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Communication Between Predecessor and Successor Accountants

For some reasons, a company may change its accountant. Example: ABC Company’s financial statement for 2011 fiscal year has been reviewed by Andrew Clarkson, CPA. For some reasons, the company invited Lie Dharma Putra CPA to review its 2012 statement, and Putra accepted the new engagement. Andrew Clarkson is called predecessor and Lie Dharma Putra is successor accountant.

In most cases, successors need to communicate with the predecessor accountants. SSARS 4 discusses the circumstances when communications between predecessor and successor accountants may be desirable and the types of inquiries a successor may decide to make.


It was initially based on SAS 7, “Communications between Predecessor and Successor Accountants” (superseded by SAS 84). However, unlike the auditor-to-auditor communications in SAS 84, communications are not required in a compilation or review engagement (with the exception noted when the financial statements are believed to be materially misleading). So how, a communication between successor and predecessor accountant is conducted? Read on…

Why Does Successor Need to Communicate With Predecessor Accountant?

A successor accountant may decide to communicate with a predecessor accountant when:

  • The information obtained about the prospective client is limited or requires special attention;
  • The change in accountants occurs substantially after the end of the accounting period for which financial statements are to be compiled or reviewed; or
  • There have been frequent changes in accountants.

The successor accountant should:

  • obtain the client’s permission before communicating with the predecessor; and
  • ask the client to authorize the predecessor to respond fully to inquiries.

The successor’s inquiries may be either oral or written and ordinarily would include questions that might assist a successor in deciding whether to accept the engagement. Inquiries may cover:

  • Management’s integrity.
  • Disagreements about accounting principles or about the need to perform certain procedures.
  • Management’s cooperation in providing information.
  • The predecessor’s understanding of the reasons for the change in accountants.

The predecessor should respond promptly and completely to the inquiries noted above. If the predecessor limits his or her response because of unusual circumstances, such as litigation, that should be disclosed. The successor should evaluate the reasons and implications of a limited response in deciding whether to accept the engagement.

Access To Working Papers (With Consent Letter Example)

A successor may also wish, after the client obtains authorization from the predecessor, to review the predecessor’s working papers. The predecessor and successor should agree on those working papers that are available and those that may be copied. Valid business reasons (e.g., unpaid fees) may cause the predecessor not to allow access to working papers.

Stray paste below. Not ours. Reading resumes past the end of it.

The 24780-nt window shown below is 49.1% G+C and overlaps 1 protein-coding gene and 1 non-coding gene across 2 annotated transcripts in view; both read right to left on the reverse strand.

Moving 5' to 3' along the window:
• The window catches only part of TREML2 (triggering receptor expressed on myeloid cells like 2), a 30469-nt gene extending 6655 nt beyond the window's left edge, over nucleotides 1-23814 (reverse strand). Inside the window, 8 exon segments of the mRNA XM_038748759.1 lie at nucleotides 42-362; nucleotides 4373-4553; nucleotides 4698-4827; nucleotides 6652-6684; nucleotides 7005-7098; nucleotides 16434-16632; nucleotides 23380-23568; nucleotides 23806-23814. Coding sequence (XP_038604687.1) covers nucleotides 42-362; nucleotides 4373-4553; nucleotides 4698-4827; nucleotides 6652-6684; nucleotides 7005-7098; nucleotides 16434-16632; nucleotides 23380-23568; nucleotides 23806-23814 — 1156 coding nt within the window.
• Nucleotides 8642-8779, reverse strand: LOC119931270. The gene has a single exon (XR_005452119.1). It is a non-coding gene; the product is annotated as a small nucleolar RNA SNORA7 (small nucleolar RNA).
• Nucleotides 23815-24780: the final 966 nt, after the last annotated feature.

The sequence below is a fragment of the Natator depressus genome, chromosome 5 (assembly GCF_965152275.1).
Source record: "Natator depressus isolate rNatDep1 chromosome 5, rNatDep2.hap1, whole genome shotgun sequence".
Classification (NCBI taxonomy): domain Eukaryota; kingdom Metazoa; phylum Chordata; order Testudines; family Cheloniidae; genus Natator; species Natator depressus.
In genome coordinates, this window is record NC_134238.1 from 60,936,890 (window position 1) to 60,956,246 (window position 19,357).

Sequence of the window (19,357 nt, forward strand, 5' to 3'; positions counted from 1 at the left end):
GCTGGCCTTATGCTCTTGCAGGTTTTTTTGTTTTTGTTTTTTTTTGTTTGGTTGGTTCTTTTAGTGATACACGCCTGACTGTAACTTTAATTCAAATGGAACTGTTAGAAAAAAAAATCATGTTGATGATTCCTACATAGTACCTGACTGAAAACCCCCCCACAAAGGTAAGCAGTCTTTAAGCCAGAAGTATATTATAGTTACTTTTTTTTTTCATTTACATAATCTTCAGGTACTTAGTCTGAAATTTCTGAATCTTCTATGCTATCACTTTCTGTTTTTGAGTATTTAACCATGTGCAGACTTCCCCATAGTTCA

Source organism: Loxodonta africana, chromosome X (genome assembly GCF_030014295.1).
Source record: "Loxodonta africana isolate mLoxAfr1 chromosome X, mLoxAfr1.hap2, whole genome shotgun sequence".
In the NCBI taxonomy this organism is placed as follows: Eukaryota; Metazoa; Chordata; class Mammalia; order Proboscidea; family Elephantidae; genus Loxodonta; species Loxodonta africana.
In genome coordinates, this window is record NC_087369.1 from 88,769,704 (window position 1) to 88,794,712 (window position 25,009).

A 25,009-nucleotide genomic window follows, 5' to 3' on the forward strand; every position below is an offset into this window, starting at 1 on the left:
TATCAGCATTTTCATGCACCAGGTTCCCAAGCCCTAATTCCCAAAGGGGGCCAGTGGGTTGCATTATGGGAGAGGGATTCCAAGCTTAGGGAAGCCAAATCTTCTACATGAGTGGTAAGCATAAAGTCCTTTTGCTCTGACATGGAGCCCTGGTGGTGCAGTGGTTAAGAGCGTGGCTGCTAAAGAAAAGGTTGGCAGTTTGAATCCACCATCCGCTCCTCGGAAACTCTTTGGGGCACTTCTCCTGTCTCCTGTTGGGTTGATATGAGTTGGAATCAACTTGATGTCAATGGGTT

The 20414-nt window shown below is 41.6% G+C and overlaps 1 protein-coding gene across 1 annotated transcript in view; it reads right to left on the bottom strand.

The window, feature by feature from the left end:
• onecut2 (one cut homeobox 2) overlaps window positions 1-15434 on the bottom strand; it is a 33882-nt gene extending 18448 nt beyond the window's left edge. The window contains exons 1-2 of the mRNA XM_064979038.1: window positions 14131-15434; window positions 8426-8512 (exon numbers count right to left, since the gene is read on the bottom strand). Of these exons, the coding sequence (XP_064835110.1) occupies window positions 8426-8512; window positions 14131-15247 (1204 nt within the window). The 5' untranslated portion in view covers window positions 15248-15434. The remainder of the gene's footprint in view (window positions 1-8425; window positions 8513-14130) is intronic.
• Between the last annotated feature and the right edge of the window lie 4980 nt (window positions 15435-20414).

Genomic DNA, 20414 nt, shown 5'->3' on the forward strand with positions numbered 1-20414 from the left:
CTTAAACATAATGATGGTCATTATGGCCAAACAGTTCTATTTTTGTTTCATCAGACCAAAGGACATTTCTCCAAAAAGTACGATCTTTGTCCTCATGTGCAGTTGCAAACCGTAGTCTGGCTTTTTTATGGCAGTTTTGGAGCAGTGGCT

Before permitting access to the working papers, the predecessor accountant may wish to obtain a consent letter and an acknowledgement letter from the successor accountant. Here is an example consent letter and an acknowledgement letter from predecessor accountant to its former client.

Let’s say ABC Company accepted the consent letter. The next letter submitted by predecessor accountant is an acknowledgment letter. An example is shown next.

The above example is based on SSARS 400.12 (famously called SSAR 4). According to SSAR 400.12, even with the client’s consent, access to the predecessor accountant’s working papers may still be limited. Experience has shown that the predecessor accountant may be willing to grant broader access if given additional assurance concerning the use of the working papers.

Accordingly, the successor accountant might consider agreeing to the following limitations on the review of the predecessor accountant’s working papers in order to obtain broader access:

  • The successor accountant will not comment, orally or in writing, to anyone as a result of the review about whether the predecessor accountant’s engagement was performed in accordance with the Statements on Standards for Accounting and Review Services.
  • The successor accountant will not provide expert testimony or litigation services or otherwise accept an engagement to comment on issues relating to the quality of the predecessor accountant’s engagement.

The paragraph below illustrates the above:

Materially Misleading Financial Statements

If during the engagement, the successor accountant becomes aware of information that causes him or her to believe that the financial statements reported on by the predecessor may need to be revised, the successor should ask the client to communicate the matter to the predecessor.

If the client refuses to do so or if the predecessor’s response is inadequate, the successor should evaluate the implications for the engagement and consider whether to resign. The accountant may also wish to consult with legal counsel.

Please note that SAS 84 does not apply to engagements governed by SSARS 4. Furthermore, no standards apply to situations where the prior years’ financial statements were compiled or reviewed and the current year is to be audited, or vice versa. Footnote 3 of SAS 84 indicates that a successor auditor may find the guidance in Section 315 useful in communicating with the predecessor accountant who compiled or reviewed the prior financial statements. Similarly, a successor accountant may find the guidance in SSARS 4 useful in communicating with a predecessor auditor.

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